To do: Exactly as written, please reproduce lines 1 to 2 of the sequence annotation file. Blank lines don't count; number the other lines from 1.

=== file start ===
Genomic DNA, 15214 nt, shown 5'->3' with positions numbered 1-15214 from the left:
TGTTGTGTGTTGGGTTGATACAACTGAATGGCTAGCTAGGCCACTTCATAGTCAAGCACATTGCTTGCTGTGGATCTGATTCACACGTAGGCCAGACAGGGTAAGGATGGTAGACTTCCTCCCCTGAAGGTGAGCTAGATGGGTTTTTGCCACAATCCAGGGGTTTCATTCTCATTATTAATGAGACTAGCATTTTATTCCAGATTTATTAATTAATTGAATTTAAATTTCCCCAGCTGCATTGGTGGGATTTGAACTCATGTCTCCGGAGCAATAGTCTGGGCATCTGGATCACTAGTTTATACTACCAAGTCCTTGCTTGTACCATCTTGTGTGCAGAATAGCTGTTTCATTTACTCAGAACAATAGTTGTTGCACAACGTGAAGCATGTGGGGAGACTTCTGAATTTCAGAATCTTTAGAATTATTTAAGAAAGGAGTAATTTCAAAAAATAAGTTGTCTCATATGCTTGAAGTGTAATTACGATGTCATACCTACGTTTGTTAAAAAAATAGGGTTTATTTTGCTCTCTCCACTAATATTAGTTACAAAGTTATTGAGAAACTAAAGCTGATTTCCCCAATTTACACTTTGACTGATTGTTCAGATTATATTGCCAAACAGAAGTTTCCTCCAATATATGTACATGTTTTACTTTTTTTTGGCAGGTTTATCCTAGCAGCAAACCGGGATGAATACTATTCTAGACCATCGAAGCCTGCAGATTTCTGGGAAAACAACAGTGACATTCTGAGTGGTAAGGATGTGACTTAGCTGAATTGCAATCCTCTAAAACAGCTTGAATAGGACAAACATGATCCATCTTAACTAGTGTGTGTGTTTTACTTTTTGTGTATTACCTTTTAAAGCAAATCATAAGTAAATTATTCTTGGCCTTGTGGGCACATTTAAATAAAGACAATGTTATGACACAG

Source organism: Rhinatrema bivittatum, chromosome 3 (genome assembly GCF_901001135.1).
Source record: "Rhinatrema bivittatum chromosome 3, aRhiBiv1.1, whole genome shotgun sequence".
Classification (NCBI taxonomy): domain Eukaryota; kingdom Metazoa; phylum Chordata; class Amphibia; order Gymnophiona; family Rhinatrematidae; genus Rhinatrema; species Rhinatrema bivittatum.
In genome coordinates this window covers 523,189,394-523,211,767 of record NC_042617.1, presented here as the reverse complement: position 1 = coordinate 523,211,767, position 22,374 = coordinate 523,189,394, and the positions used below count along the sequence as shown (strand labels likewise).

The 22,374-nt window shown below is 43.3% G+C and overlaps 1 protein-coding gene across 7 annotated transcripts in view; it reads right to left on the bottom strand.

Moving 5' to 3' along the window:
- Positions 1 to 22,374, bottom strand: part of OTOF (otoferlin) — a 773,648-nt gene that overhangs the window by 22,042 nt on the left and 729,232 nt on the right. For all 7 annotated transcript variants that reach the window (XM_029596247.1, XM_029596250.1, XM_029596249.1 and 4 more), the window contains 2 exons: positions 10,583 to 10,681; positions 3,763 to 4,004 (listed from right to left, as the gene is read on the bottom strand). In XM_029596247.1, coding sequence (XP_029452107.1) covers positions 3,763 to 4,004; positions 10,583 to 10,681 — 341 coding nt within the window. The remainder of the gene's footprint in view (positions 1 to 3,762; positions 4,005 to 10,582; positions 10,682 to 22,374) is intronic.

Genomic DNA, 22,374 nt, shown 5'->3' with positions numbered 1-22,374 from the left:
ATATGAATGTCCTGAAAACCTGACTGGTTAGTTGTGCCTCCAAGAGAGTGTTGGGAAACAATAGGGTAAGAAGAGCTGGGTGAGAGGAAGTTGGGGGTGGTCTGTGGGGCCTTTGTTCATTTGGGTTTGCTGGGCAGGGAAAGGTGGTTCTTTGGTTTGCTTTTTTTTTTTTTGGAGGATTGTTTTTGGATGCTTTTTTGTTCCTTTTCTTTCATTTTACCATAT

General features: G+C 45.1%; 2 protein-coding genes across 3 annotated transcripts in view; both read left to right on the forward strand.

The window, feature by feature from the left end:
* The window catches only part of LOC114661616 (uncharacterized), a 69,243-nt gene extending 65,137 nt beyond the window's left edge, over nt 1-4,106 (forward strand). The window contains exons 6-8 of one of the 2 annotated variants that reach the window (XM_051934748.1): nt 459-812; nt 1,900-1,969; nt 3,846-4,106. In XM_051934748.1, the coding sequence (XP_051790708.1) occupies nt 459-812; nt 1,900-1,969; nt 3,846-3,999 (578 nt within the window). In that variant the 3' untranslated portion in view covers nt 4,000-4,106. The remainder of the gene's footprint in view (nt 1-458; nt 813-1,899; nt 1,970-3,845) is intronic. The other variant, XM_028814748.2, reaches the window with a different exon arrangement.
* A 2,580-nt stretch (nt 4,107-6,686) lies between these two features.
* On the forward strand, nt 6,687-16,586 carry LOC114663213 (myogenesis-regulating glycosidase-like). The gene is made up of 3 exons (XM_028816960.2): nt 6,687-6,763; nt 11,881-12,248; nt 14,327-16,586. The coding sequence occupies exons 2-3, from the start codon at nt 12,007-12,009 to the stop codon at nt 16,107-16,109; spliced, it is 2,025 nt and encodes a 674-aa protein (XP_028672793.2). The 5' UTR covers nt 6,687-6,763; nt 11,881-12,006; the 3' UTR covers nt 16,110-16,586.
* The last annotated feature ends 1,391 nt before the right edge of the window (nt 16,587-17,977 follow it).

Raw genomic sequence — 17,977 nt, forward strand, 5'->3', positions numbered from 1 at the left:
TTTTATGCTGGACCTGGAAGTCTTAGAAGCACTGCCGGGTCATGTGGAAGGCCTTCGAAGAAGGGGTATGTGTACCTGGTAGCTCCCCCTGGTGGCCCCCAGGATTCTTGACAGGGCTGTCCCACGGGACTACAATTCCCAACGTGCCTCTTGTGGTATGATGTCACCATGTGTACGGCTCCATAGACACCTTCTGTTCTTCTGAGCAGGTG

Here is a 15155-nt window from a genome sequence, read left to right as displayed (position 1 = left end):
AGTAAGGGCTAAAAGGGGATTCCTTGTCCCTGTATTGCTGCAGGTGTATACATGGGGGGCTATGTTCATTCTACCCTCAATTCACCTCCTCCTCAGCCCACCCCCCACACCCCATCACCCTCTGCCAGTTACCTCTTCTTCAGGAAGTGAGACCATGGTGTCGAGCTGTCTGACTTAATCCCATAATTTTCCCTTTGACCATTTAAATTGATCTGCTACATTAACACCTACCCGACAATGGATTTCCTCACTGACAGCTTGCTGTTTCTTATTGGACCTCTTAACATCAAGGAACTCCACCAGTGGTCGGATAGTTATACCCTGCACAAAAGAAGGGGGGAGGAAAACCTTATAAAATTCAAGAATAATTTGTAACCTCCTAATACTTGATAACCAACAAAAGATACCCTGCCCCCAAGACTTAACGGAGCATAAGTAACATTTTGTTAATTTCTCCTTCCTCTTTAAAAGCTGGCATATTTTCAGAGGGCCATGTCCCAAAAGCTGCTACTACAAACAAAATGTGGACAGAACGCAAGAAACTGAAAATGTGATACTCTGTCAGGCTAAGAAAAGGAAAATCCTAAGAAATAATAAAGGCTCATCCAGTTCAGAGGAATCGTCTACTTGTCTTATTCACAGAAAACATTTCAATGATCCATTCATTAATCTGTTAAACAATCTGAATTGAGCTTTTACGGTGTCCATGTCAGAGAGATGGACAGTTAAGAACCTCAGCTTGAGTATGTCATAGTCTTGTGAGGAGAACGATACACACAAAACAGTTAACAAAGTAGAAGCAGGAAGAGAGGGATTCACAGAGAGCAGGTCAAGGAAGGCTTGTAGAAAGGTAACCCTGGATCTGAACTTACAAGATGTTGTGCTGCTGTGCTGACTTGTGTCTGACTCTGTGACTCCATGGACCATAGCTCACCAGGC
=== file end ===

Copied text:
Genomic DNA, 15214 nt, shown 5'->3' with positions numbered 1-15214 from the left:
TGTTGTGTGTTGGGTTGATACAACTGAATGGCTAGCTAGGCCACTTCATAGTCAAGCACATTGCTTGCTGTGGATCTGATTCACACGTAGGCCAGACAGGGTAAGGATGGTAGACTTCCTCCCCTGAAGGTGAGCTAGATGGGTTTTTGCCACAATCCAGGGGTTTCATTCTCATTATTAATGAGACTAGCATTTTATTCCAGATTTATTAATTAATTGAATTTAAATTTCCCCAGCTGCATTGGTGGGATTTGAACTCATGTCTCCGGAGCAATAGTCTGGGCATCTGGATCACTAGTTTATACTACCAAGTCCTTGCTTGTACCATCTTGTGTGCAGAATAGCTGTTTCATTTACTCAGAACAATAGTTGTTGCACAACGTGAAGCATGTGGGGAGACTTCTGAATTTCAGAATCTTTAGAATTATTTAAGAAAGGAGTAATTTCAAAAAATAAGTTGTCTCATATGCTTGAAGTGTAATTACGATGTCATACCTACGTTTGTTAAAAAAATAGGGTTTATTTTGCTCTCTCCACTAATATTAGTTACAAAGTTATTGAGAAACTAAAGCTGATTTCCCCAATTTACACTTTGACTGATTGTTCAGATTATATTGCCAAACAGAAGTTTCCTCCAATATATGTACATGTTTTACTTTTTTTTGGCAGGTTTATCCTAGCAGCAAACCGGGATGAATACTATTCTAGACCATCGAAGCCTGCAGATTTCTGGGAAAACAACAGTGACATTCTGAGTGGTAAGGATGTGACTTAGCTGAATTGCAATCCTCTAAAACAGCTTGAATAGGACAAACATGATCCATCTTAACTAGTGTGTGTGTTTTACTTTTTGTGTATTACCTTTTAAAGCAAATCATAAGTAAATTATTCTTGGCCTTGTGGGCACATTTAAATAAAGACAATGTTATGACACAG